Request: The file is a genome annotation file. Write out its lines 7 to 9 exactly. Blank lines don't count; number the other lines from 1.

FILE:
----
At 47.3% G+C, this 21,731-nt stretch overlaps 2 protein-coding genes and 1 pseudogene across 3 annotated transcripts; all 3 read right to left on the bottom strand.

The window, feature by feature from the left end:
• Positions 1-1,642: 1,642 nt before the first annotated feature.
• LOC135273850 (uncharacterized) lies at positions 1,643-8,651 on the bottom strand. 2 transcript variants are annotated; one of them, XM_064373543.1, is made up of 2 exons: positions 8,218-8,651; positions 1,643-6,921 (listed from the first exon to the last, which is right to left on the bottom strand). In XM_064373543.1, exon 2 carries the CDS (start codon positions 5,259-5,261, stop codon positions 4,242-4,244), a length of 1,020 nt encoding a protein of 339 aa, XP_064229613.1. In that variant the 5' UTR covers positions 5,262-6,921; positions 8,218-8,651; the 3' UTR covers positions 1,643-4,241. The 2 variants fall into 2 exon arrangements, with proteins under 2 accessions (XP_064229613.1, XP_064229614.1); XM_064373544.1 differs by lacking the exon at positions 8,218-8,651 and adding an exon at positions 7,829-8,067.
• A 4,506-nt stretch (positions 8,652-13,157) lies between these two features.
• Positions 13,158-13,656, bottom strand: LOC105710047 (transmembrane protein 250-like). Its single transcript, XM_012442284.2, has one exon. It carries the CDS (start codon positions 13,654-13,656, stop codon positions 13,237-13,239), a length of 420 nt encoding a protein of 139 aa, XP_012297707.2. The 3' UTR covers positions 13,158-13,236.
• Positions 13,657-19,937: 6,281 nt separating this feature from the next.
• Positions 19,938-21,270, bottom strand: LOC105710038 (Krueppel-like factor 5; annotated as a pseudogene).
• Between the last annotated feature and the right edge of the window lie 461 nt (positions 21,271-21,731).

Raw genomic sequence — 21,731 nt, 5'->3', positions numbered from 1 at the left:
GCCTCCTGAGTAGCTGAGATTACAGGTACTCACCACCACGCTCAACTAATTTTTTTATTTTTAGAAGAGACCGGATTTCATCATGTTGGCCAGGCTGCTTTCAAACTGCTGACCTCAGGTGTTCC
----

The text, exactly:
• Positions 13,657-19,937: 6,281 nt separating this feature from the next.
• Positions 19,938-21,270, bottom strand: LOC105710038 (Krueppel-like factor 5; annotated as a pseudogene).
• Between the last annotated feature and the right edge of the window lie 461 nt (positions 21,271-21,731).